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House of Cards

Monsters in Politics

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Although, by all appearances, House of Cards is a television series about politics, it in fact explores some of the most subversive questions raised by Machiavelli’s writings: what if the Prince were a ferocious animal? What would happen if our political world were overtaken by vampires? Would they be capable of mastering their bloodthirsty instincts, or would they remain true to their fundamental nature?

In their relentless quest for power, Frank Underwood, his wife Claire and his chief of staff Doug Stamper are so ruthlessly ambitious that they demolish all boundaries between good and evil. According to a Machiavellian logic taken to its extreme, the specific necessity of a given situation always wins out over common morality. In the struggle for survival, these people are the predators, determined to come out on top whatever the cost.

This book examines how the producers of the series take monstrous characters – who would not be out of place in a crime series or a horror film – and set them in the world of politics, which offers little resistance to violence and turns into a laboratory for systematic destruction. In this variation on the conflict between brutalization and civilization at the heart of power, the political sphere therefore becomes the scene of crime par excellence.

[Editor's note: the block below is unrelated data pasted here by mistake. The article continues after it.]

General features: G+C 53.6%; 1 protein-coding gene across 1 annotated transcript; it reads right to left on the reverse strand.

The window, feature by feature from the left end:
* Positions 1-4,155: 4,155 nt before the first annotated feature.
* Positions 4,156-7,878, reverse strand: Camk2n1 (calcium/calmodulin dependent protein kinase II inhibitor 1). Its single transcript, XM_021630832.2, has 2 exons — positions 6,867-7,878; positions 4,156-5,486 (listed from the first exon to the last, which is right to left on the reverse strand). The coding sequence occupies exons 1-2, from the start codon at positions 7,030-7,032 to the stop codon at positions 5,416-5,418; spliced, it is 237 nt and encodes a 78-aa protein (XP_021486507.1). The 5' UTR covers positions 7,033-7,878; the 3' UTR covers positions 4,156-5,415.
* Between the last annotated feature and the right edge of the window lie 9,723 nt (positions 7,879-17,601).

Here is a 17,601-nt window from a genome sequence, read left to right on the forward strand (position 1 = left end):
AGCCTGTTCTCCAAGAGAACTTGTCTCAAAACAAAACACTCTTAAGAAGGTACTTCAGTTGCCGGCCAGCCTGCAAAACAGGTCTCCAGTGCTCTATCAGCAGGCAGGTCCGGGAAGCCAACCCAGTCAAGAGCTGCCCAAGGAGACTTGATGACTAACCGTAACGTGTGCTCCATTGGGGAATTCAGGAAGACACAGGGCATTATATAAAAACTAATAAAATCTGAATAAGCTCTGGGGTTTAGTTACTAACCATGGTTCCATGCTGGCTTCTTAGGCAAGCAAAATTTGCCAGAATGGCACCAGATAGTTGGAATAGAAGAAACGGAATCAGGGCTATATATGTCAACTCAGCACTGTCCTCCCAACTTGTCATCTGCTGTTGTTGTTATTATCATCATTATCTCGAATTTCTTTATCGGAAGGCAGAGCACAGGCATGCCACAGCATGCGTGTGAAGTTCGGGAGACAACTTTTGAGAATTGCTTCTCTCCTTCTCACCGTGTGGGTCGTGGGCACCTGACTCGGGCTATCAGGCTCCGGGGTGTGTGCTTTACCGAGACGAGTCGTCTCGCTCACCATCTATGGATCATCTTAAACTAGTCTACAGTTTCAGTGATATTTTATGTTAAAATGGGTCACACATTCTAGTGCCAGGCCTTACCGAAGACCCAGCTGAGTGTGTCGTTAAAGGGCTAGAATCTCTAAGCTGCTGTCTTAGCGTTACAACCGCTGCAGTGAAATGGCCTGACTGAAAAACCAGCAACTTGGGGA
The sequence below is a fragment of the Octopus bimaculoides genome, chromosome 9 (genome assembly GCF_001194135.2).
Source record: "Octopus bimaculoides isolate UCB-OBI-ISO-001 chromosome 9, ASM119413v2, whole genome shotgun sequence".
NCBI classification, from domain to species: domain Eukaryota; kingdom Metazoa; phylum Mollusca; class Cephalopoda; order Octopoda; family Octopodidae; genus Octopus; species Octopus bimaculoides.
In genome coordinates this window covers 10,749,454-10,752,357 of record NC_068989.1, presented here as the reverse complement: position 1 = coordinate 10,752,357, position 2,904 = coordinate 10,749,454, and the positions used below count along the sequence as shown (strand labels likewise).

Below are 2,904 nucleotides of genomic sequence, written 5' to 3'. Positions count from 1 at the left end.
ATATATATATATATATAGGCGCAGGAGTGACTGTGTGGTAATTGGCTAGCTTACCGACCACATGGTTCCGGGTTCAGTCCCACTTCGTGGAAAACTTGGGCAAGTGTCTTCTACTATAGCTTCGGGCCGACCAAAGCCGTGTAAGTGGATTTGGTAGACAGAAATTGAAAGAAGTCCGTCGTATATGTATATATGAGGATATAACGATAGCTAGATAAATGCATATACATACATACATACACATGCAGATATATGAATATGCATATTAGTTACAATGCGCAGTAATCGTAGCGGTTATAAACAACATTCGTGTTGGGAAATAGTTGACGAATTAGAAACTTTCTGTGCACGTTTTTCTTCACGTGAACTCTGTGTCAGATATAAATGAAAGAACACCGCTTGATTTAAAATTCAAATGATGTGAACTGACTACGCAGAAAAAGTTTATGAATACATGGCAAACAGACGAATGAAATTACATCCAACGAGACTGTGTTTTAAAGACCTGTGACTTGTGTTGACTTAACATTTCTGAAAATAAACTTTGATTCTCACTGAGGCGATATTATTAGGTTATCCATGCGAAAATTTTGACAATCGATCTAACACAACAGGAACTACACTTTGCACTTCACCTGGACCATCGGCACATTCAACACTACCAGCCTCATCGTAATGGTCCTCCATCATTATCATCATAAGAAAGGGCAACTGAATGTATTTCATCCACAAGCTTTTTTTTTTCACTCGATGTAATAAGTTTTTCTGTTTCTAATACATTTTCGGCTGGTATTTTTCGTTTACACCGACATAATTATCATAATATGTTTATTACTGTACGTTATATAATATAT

Although the book contains concepts and theories in political science, it is accessibly written. It is also didactic: many examples are taken from the series and from the novels, so the reader always understands what is at stake in the analysis. It will find both an academic and a more general audience.

Primary academic readership will be scholars and students in law, political science, film studies, media studies and cultural studies. The wider readership will include fans of the show, and of course people interested in politics, political thrillers, political philosophy, corruption and democracy, as well as the nature of political leadership.

Related Topics: Cultural Studies

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